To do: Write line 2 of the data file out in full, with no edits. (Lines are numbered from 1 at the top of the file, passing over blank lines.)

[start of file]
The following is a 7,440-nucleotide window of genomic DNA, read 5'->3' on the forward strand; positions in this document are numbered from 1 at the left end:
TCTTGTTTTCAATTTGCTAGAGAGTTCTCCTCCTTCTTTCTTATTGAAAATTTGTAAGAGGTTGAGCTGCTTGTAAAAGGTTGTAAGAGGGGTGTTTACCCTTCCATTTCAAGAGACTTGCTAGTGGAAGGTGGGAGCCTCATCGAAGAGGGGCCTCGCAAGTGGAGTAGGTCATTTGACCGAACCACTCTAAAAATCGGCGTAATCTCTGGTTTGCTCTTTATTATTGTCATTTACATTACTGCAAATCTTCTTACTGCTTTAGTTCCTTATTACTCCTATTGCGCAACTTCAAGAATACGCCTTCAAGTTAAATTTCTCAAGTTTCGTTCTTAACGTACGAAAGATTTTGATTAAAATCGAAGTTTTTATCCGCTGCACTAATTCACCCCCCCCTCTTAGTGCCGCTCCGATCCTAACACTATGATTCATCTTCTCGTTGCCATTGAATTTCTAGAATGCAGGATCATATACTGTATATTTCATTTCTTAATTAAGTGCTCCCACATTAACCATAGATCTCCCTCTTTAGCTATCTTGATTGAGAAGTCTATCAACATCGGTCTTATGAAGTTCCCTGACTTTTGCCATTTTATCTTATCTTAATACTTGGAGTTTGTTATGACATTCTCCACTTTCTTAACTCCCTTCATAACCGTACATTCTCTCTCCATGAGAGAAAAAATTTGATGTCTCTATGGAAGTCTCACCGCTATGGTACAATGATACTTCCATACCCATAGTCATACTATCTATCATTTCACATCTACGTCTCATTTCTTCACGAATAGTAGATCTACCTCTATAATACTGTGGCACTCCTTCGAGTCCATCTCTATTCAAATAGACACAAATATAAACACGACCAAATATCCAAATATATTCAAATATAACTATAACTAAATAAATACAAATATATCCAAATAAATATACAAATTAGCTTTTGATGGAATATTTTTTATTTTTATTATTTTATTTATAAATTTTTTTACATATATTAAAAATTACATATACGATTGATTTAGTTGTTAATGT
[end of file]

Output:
TCTTGTTTTCAATTTGCTAGAGAGTTCTCCTCCTTCTTTCTTATTGAAAATTTGTAAGAGGTTGAGCTGCTTGTAAAAGGTTGTAAGAGGGGTGTTTACCCTTCCATTTCAAGAGACTTGCTAGTGGAAGGTGGGAGCCTCATCGAAGAGGGGCCTCGCAAGTGGAGTAGGTCATTTGACCGAACCACTCTAAAAATCGGCGTAATCTCTGGTTTGCTCTTTATTATTGTCATTTACATTACTGCAAATCTTCTTACTGCTTTAGTTCCTTATTACTCCTATTGCGCAACTTCAAGAATACGCCTTCAAGTTAAATTTCTCAAGTTTCGTTCTTAACGTACGAAAGATTTTGATTAAAATCGAAGTTTTTATCCGCTGCACTAATTCACCCCCCCCTCTTAGTGCCGCTCCGATCCTAACACTATGATTCATCTTCTCGTTGCCATTGAATTTCTAGAATGCAGGATCATATACTGTATATTTCATTTCTTAATTAAGTGCTCCCACATTAACCATAGATCTCCCTCTTTAGCTATCTTGATTGAGAAGTCTATCAACATCGGTCTTATGAAGTTCCCTGACTTTTGCCATTTTATCTTATCTTAATACTTGGAGTTTGTTATGACATTCTCCACTTTCTTAACTCCCTTCATAACCGTACATTCTCTCTCCATGAGAGAAAAAATTTGATGTCTCTATGGAAGTCTCACCGCTATGGTACAATGATACTTCCATACCCATAGTCATACTATCTATCATTTCACATCTACGTCTCATTTCTTCACGAATAGTAGATCTACCTCTATAATACTGTGGCACTCCTTCGAGTCCATCTCTATTCAAATAGACACAAATATAAACACGACCAAATATCCAAATATATTCAAATATAACTATAACTAAATAAATACAAATATATCCAAATAAATATACAAATTAGCTTTTGATGGAATATTTTTTATTTTTATTATTTTATTTATAAATTTTTTTACATATATTAAAAATTACATATACGATTGATTTAGTTGTTAATGT